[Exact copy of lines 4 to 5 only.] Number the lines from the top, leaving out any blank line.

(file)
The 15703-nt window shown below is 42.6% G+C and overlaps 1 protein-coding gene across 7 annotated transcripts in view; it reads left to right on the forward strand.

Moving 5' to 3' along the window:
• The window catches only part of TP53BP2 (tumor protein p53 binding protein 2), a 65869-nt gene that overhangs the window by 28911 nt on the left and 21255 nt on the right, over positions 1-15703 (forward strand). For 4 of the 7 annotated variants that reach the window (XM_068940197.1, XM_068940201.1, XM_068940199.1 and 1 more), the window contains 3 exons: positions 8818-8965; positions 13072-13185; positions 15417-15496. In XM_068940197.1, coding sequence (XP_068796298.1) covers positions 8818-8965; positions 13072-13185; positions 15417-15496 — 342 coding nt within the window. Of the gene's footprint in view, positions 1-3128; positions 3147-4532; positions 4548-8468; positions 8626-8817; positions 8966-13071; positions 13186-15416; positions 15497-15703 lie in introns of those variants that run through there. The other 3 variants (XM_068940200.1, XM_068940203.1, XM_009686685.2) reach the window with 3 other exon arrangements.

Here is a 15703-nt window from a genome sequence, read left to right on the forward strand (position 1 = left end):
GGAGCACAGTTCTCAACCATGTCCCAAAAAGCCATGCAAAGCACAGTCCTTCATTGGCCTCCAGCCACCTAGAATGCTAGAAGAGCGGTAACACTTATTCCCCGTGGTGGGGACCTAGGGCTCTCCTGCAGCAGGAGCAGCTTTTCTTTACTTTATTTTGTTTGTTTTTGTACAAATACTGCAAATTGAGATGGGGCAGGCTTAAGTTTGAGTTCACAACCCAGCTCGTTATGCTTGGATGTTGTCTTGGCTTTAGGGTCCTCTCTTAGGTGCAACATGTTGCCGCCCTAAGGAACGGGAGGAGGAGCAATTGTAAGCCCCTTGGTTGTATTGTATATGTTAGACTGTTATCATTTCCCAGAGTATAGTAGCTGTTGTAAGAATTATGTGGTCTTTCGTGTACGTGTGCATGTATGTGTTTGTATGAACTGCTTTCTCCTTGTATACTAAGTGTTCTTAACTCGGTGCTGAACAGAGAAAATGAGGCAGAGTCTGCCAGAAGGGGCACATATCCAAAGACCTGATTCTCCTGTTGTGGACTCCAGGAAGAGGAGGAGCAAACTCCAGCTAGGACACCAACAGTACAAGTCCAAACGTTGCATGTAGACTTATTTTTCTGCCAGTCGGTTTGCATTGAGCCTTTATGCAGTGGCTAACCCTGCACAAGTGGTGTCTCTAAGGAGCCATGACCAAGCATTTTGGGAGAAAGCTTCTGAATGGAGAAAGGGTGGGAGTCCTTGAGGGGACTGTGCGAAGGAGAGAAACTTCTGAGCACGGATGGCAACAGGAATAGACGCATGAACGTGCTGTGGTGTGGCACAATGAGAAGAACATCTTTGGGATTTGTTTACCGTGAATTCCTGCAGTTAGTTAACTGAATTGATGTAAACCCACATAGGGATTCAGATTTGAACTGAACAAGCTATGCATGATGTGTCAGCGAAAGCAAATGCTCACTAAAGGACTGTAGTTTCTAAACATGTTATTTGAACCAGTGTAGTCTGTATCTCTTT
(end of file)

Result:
Here is a 15703-nt window from a genome sequence, read left to right on the forward strand (position 1 = left end):
GGAGCACAGTTCTCAACCATGTCCCAAAAAGCCATGCAAAGCACAGTCCTTCATTGGCCTCCAGCCACCTAGAATGCTAGAAGAGCGGTAACACTTATTCCCCGTGGTGGGGACCTAGGGCTCTCCTGCAGCAGGAGCAGCTTTTCTTTACTTTATTTTGTTTGTTTTTGTACAAATACTGCAAATTGAGATGGGGCAGGCTTAAGTTTGAGTTCACAACCCAGCTCGTTATGCTTGGATGTTGTCTTGGCTTTAGGGTCCTCTCTTAGGTGCAACATGTTGCCGCCCTAAGGAACGGGAGGAGGAGCAATTGTAAGCCCCTTGGTTGTATTGTATATGTTAGACTGTTATCATTTCCCAGAGTATAGTAGCTGTTGTAAGAATTATGTGGTCTTTCGTGTACGTGTGCATGTATGTGTTTGTATGAACTGCTTTCTCCTTGTATACTAAGTGTTCTTAACTCGGTGCTGAACAGAGAAAATGAGGCAGAGTCTGCCAGAAGGGGCACATATCCAAAGACCTGATTCTCCTGTTGTGGACTCCAGGAAGAGGAGGAGCAAACTCCAGCTAGGACACCAACAGTACAAGTCCAAACGTTGCATGTAGACTTATTTTTCTGCCAGTCGGTTTGCATTGAGCCTTTATGCAGTGGCTAACCCTGCACAAGTGGTGTCTCTAAGGAGCCATGACCAAGCATTTTGGGAGAAAGCTTCTGAATGGAGAAAGGGTGGGAGTCCTTGAGGGGACTGTGCGAAGGAGAGAAACTTCTGAGCACGGATGGCAACAGGAATAGACGCATGAACGTGCTGTGGTGTGGCACAATGAGAAGAACATCTTTGGGATTTGTTTACCGTGAATTCCTGCAGTTAGTTAACTGAATTGATGTAAACCCACATAGGGATTCAGATTTGAACTGAACAAGCTATGCATGATGTGTCAGCGAAAGCAAATGCTCACTAAAGGACTGTAGTTTCTAAACATGTTATTTGAACCAGTGTAGTCTGTATCTCTTT